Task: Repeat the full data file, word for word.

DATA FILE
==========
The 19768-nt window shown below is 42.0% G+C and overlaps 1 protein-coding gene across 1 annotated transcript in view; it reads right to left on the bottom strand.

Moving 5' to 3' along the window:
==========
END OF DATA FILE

The 19768-nt window shown below is 42.0% G+C and overlaps 1 protein-coding gene across 1 annotated transcript in view; it reads right to left on the bottom strand.

Moving 5' to 3' along the window: